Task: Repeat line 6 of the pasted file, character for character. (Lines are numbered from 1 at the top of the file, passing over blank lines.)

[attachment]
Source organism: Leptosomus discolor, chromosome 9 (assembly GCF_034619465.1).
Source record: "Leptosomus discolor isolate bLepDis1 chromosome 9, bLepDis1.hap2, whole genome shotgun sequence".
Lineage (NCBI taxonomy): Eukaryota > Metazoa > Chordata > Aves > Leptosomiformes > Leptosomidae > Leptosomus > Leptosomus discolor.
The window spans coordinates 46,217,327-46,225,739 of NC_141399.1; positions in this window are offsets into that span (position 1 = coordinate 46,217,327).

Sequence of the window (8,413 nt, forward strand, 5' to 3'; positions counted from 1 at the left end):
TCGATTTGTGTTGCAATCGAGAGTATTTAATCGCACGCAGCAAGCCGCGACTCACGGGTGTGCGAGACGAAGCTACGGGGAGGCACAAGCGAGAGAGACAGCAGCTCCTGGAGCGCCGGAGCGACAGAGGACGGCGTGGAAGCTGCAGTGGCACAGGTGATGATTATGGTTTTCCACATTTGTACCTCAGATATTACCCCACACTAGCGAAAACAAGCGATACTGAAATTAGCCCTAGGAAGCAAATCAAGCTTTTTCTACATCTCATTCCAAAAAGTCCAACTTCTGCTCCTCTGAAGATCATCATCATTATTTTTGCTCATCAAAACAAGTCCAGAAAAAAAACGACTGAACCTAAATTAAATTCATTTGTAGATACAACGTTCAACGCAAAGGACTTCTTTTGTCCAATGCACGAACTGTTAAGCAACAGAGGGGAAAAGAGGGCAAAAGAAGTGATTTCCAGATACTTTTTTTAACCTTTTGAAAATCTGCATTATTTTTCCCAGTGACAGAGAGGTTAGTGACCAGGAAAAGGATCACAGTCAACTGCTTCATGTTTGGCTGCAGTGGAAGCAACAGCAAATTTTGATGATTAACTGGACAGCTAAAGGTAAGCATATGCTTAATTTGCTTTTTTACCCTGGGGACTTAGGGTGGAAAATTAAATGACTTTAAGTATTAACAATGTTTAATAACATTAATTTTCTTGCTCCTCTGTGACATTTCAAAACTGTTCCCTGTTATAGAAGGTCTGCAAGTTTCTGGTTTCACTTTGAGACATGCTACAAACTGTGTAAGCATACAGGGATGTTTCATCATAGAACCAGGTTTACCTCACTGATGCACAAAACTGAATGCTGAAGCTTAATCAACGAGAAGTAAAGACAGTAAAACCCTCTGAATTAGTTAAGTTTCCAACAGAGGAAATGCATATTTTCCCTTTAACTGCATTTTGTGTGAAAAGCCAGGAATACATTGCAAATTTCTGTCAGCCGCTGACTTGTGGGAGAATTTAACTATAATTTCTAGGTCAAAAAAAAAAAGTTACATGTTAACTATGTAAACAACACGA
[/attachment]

TCGATTTGTGTTGCAATCGAGAGTATTTAATCGCACGCAGCAAGCCGCGACTCACGGGTGTGCGAGACGAAGCTACGGGGAGGCACAAGCGAGAGAGACAGCAGCTCCTGGAGCGCCGGAGCGACAGAGGACGGCGTGGAAGCTGCAGTGGCACAGGTGATGATTATGGTTTTCCACATTTGTACCTCAGATATTACCCCACACTAGCGAAAACAAGCGATACTGAAATTAGCCCTAGGAAGCAAATCAAGCTTTTTCTACATCTCATTCCAAAAAGTCCAACTTCTGCTCCTCTGAAGATCATCATCATTATTTTTGCTCATCAAAACAAGTCCAGAAAAAAAACGACTGAACCTAAATTAAATTCATTTGTAGATACAACGTTCAACGCAAAGGACTTCTTTTGTCCAATGCACGAACTGTTAAGCAACAGAGGGGAAAAGAGGGCAAAAGAAGTGATTTCCAGATACTTTTTTTAACCTTTTGAAAATCTGCATTATTTTTCCCAGTGACAGAGAGGTTAGTGACCAGGAAAAGGATCACAGTCAACTGCTTCATGTTTGGCTGCAGTGGAAGCAACAGCAAATTTTGATGATTAACTGGACAGCTAAAGGTAAGCATATGCTTAATTTGCTTTTTTACCCTGGGGACTTAGGGTGGAAAATTAAATGACTTTAAGTATTAACAATGTTTAATAACATTAATTTTCTTGCTCCTCTGTGACATTTCAAAACTGTTCCCTGTTATAGAAGGTCTGCAAGTTTCTGGTTTCACTTTGAGACATGCTACAAACTGTGTAAGCATACAGGGATGTTTCATCATAGAACCAGGTTTACCTCACTGATGCACAAAACTGAATGCTGAAGCTTAATCAACGAGAAGTAAAGACAGTAAAACCCTCTGAATTAGTTAAGTTTCCAACAGAGGAAATGCATATTTTCCCTTTAACTGCATTTTGTGTGAAAAGCCAGGAATACATTGCAAATTTCTGTCAGCCGCTGACTTGTGGGAGAATTTAACTATAATTTCTAGGTCAAAAAAAAAAAGTTACATGTTAACTATGTAAACAACACGA